It seems that there are a time and place for everything and Lyft have been taking a slow but progressive step by step approach to expansion. Now that they have saturated the US market, reaching close to 30% of all ridesharing around the US, they have decided it's time to reach out and become a global company.
Lyft is a CA-based ridesharing company that has been Uber's main competitor only in the US, until now.
Lyft is not going on a global rampage similar to Uber's style of conquest, but are taking a more conservative approach in line with their steady business growth model. Their first step outside the US border is in Toronto, Canada. The new office will be opened in time for the holiday season.
Lyft has started to raise its head since Uber started to falter due to excessive mismanagement and a lot of overreaching without regard for cost or profit. Lyft started to look into an IPO set for 2018 and in the meantime, is completing a $1 billion investment from Alphabets investment subsidiary Capital G. Lyft has also been involved in the race for a viable self-driving car, and in September signed an agreement with Ford Motor Company, partnering with them, to develop the autonomous car with a site being opened for this purpose in Palo Alto, California.
Lyfts next step, expansion outside of the US is the next step in its constant challenge for market dominance. Logan Green, Lyfts CEO stated that they have been planning global expansion for a while but waited for the right moment. Lyft's President and co-founder John Zimmer said that he expects Toronto to become one of Lyfts major cities.
Lyft has started a driver recruitment promo where they offer a 25% bonus for 3,000 of the first applicants approved to drive for them, and which will complete 20 rides per week in the first three months of operation. Lyft will also operate in all of Toronto's suburbs as well as in neighboring city Hamilton, Ontario.
Uber in Canada
Toronto is a city of over seven million and Mississauga, Toronto's largest suburb with Toronto's international airport in its area has already allowed Uber to work on a trial basis since March 2017 and it will review the contract and rules in 2019.
Uber started working in Toronto in 2012 met stiff resistance from Taxi drivers claiming that Uber should operate under the same rules as Taxi drivers adhere to. Toronto's Supreme Court ruled back in 2015 that Uber could continue to operate as it does so that squashed the resistance. It also set the path for ridesharing companies to come into Toronto.
Uber opened a research center in Toronto, investing in the city's infrastructure and education by opening an AI research facility. General Motors, Uber's AI driverless car Partner claimed that it would increase the number of software engineers in Toronto by 700.
Uber has pushed all opposition aside through some serious and intelligent investment operations and has quelled the Taxi insurgence completely. Uber has been in a constant repair mode ever since their new CEO Dara Khosrowshahi took office. He has set a new tone and culture and intends to work with local government rather than oppose them. The latest upset came from a London Transport Tribunal that rejected Uber's claims that all drivers were independent contractors, and places a minimum wage restraint on Uber. This came after a September ruling that stared that Uber was not "fit and proper" to operate in the British capital, which was a major blow on the global scene since London is Uber's largest market outside the US. In fact, London's rulings have spearheaded global understanding that what is right in the US is not necessarily right in other countries and we are seeking ripples of discord in other places, such as Nigeria.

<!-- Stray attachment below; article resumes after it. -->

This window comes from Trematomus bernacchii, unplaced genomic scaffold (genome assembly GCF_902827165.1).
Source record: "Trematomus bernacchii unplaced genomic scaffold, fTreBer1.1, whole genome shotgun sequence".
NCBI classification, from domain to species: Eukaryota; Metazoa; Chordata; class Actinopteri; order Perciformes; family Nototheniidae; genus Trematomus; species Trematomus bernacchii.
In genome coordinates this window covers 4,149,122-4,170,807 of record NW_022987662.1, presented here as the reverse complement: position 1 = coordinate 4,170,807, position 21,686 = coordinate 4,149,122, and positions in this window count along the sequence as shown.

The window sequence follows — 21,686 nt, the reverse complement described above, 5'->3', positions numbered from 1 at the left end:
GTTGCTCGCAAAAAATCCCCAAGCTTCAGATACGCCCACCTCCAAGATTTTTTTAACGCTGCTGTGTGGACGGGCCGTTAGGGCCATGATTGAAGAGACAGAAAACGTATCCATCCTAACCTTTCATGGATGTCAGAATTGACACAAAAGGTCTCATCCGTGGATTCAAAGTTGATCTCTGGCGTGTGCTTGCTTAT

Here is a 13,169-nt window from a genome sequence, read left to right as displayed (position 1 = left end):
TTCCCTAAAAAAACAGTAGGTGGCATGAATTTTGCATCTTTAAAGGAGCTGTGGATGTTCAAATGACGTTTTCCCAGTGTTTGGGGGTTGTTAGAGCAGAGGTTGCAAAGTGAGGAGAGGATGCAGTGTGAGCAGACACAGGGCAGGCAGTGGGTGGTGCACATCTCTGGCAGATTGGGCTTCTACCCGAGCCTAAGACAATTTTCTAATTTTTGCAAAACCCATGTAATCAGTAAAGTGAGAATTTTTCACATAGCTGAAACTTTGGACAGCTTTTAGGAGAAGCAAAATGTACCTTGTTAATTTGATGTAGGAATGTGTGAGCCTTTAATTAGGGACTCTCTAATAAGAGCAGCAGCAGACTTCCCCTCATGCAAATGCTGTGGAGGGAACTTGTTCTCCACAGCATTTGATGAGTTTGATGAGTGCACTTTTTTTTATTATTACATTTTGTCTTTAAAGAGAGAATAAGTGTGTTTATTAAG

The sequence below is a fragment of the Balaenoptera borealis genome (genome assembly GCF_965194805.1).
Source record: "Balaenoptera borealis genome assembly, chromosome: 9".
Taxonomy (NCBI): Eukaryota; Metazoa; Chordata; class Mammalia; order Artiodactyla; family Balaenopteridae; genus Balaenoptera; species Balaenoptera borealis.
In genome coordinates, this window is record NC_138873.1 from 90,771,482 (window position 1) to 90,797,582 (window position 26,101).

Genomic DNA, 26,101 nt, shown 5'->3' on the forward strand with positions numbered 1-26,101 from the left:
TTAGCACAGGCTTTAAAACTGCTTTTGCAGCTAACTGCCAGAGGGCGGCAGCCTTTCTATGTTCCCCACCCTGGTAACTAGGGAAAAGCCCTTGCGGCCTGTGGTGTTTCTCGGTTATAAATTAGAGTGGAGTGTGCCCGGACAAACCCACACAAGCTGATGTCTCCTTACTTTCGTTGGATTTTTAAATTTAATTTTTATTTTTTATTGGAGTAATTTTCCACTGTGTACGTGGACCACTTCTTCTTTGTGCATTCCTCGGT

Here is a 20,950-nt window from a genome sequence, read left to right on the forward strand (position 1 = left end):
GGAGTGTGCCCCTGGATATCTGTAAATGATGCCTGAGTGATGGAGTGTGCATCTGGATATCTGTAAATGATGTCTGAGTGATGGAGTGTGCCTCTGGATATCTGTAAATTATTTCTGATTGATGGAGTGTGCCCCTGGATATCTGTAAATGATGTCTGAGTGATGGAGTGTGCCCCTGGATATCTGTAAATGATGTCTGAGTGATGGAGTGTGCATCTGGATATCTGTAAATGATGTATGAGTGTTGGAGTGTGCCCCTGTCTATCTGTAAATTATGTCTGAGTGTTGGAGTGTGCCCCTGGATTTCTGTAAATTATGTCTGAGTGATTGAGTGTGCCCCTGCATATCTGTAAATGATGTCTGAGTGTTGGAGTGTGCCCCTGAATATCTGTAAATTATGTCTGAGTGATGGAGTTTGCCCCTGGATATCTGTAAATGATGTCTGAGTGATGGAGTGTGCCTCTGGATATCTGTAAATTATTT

Lyft's announcement came in just after Uber finalized its Softbank (Japan) deal, where Uber receives an injection of $1 billion in cash and a further $9 billion is being negotiated to buy 14% of the Uber stock from employees and other investors. This will give Uber a chance to reach their IPO in 2019 and retain their market dominance in the US and around the world.
Before Uber's mid-year crisis, Lyft only held a small percentage of around 11-15% in the US market. This percentage included all of Uber's services as against Lyfts, where Uber also had various delivery services that Lyft does not. However, when concentrating on the ridesharing market alone, Lyft's percentage reached closer to 20%. Uber's market share calculations started out at in 2017 showing 80% in 2017, but now they show that Uber only controls 70%.
Lyft has remained in the US due to its business model concentrating on reaching profitability before full expansion. Lyft has been in negotiations with the City of London Transport Authority and based on what has been happening there with Uber; they now have a business model they believe the LTA will approve, opening Lyft up to a major market outside North America.
Lyft's image is better than Ubers in fact, it has a real image of caring for its drivers as much as its passengers, and the corporate culture has ways been about treating people well, as stated by their President and co-founder Zimmer.
An interesting statement of support came from an unexpected site, the Operations manager for Beck taxi in Toronto, Kristine Hubbard stated that they would not block Lyft, and claimed she would compete with them as she competed with other before. Whether this is lame bravado or a real challenge remains to be seen.